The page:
56th Open - St Andrews 1921
Hometown hero wins... for America
Jock Hutchison became the first American citizen to win The Open at St Andrews in 1921. But it was also a home victory as Hutchison was born and bred in the town but immigrated to America prior to WWI. He had won the PGA Championship the previous year and travelled over early to re-familiarise himself with the Old Course. A 70 in the final round, the lowest score yet recorded in an Open on the Old, got him into a play-off with English amateur Roger Wethered. The Oxford undergraduate, the brother of future women’s star Joyce, had to cancel, after persuasion, his appearance in a cricket match the next day but it was the experienced professional who prevailed by nine strokes. Hutchison had rounds of 74 and 76 for a total of 150, while Wethered scored 77, 82 for 159. No British amateur has got as close to winning the Claret Jug since.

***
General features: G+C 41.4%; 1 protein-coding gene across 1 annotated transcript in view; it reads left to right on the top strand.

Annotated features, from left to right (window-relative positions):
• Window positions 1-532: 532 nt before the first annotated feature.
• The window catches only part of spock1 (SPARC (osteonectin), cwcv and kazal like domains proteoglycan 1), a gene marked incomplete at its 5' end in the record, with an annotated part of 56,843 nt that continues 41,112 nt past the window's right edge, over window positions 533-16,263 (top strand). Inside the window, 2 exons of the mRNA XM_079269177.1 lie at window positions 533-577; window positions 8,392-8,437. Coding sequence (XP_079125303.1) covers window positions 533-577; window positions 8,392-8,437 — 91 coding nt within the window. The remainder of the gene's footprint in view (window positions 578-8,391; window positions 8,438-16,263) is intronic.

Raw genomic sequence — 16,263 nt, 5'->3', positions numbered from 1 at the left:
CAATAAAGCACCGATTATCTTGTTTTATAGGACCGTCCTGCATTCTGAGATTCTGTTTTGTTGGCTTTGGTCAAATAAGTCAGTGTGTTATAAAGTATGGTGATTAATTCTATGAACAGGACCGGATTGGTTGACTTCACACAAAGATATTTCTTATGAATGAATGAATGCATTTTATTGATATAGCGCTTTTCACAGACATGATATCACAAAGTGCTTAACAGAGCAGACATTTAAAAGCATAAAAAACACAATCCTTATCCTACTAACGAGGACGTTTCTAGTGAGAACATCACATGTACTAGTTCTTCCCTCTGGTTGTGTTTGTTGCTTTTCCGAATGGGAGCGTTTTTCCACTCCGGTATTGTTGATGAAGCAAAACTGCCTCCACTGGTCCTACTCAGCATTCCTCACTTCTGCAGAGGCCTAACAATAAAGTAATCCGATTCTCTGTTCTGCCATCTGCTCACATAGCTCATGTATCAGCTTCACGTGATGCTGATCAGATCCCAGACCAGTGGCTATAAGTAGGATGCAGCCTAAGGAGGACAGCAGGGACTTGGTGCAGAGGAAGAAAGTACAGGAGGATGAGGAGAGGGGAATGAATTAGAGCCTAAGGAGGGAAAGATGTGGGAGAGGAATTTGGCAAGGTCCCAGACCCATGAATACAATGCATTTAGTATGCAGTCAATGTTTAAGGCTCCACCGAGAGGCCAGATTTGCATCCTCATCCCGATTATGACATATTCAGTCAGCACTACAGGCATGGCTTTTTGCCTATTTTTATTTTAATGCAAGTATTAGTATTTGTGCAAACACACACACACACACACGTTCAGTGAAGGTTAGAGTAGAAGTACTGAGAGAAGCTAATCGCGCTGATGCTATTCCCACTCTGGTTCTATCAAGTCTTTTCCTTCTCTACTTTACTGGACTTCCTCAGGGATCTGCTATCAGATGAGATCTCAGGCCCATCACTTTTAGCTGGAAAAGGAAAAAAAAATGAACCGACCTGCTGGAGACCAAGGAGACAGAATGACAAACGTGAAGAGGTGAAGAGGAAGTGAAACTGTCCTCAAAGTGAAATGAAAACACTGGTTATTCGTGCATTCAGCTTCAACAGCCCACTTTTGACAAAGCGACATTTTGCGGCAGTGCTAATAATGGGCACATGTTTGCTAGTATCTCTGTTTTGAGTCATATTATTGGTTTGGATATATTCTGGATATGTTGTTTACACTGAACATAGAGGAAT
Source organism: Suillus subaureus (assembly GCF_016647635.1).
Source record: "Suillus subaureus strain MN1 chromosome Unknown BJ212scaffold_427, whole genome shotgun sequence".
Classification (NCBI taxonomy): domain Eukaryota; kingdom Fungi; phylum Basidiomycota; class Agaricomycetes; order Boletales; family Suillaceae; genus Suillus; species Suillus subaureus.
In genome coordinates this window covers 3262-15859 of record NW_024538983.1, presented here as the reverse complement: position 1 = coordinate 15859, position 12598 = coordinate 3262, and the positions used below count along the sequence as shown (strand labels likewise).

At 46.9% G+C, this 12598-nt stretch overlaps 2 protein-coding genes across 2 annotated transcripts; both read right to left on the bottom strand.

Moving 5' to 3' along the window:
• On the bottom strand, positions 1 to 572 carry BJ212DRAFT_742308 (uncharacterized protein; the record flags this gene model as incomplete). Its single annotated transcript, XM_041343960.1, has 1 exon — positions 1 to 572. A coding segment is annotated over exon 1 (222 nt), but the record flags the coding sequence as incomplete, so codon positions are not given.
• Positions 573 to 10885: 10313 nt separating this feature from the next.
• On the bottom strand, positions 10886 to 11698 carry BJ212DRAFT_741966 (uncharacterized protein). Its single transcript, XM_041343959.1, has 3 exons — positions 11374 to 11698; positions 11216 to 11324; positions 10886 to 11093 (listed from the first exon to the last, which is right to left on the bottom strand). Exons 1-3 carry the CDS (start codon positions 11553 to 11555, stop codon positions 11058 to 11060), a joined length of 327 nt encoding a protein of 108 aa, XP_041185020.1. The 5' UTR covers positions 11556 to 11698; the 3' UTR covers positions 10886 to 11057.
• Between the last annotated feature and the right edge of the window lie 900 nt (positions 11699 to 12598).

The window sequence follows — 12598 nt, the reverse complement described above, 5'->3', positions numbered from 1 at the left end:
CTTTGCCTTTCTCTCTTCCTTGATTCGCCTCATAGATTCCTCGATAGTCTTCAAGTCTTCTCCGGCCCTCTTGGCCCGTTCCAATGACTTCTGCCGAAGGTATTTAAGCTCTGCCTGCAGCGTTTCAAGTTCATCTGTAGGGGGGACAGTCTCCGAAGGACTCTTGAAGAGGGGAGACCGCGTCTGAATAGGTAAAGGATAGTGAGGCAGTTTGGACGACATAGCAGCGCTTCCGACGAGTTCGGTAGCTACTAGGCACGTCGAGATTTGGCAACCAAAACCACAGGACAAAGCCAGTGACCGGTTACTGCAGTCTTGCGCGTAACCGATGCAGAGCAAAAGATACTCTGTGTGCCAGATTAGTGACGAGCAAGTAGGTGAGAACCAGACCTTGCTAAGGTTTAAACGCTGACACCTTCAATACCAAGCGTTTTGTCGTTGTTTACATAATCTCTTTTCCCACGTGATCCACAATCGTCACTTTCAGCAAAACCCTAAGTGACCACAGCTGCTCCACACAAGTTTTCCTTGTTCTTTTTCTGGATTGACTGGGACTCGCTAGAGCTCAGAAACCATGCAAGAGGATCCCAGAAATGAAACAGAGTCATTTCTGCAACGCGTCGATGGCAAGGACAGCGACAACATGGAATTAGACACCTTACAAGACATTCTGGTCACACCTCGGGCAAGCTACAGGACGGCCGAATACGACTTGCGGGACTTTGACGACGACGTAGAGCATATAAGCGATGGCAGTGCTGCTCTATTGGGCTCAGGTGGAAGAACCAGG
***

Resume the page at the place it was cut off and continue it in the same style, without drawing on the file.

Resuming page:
Hutchison’s victory, the second by a non-British player after Arnaud Massy in 1907, was not universally popular. One reason was his use for “ribbed” irons. They enabled him to get backspin even on the rock-hard greens but JH Taylor it was like “buying the shot out of a shop”. The R&A had already decided to ban the grooves but the new ruling would not come into effect until July 1 and Hutchison won on June 25.
There was no doubting the Champion’s pedigree, however. In his first round of 72 he holed in one at the eighth and almost did again at the ninth, his drive of around 300 yards hitting the lip of the hole and stopping three inches away. Bobby Jones made his debut in The Open but tore up his card after taking four to escape from Hill bunker in the 11th in the third round.
|2||Roger WETHERED (A)||GBR||78||75||72||71||296|